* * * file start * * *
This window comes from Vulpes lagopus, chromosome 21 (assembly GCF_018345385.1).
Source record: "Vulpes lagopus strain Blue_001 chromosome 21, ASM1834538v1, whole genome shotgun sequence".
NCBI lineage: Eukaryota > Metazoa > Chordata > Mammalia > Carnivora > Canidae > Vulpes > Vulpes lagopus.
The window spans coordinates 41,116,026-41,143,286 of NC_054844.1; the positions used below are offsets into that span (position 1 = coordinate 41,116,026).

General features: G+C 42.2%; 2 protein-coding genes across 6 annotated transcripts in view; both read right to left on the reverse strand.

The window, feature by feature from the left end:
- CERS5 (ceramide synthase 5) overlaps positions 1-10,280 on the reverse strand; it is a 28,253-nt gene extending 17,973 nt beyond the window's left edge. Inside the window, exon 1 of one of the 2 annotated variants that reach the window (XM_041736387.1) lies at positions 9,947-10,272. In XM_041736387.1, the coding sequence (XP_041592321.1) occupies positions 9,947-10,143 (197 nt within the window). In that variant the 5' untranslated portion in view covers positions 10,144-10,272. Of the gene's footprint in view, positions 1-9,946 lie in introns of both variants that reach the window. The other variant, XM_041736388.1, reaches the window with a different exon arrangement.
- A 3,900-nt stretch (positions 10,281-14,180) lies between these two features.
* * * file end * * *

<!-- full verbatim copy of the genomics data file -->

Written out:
This window comes from Vulpes lagopus, chromosome 21 (assembly GCF_018345385.1).
Source record: "Vulpes lagopus strain Blue_001 chromosome 21, ASM1834538v1, whole genome shotgun sequence".
NCBI lineage: Eukaryota > Metazoa > Chordata > Mammalia > Carnivora > Canidae > Vulpes > Vulpes lagopus.
The window spans coordinates 41,116,026-41,143,286 of NC_054844.1; the positions used below are offsets into that span (position 1 = coordinate 41,116,026).

General features: G+C 42.2%; 2 protein-coding genes across 6 annotated transcripts in view; both read right to left on the reverse strand.

The window, feature by feature from the left end:
- CERS5 (ceramide synthase 5) overlaps positions 1-10,280 on the reverse strand; it is a 28,253-nt gene extending 17,973 nt beyond the window's left edge. Inside the window, exon 1 of one of the 2 annotated variants that reach the window (XM_041736387.1) lies at positions 9,947-10,272. In XM_041736387.1, the coding sequence (XP_041592321.1) occupies positions 9,947-10,143 (197 nt within the window). In that variant the 5' untranslated portion in view covers positions 10,144-10,272. Of the gene's footprint in view, positions 1-9,946 lie in introns of both variants that reach the window. The other variant, XM_041736388.1, reaches the window with a different exon arrangement.
- A 3,900-nt stretch (positions 10,281-14,180) lies between these two features.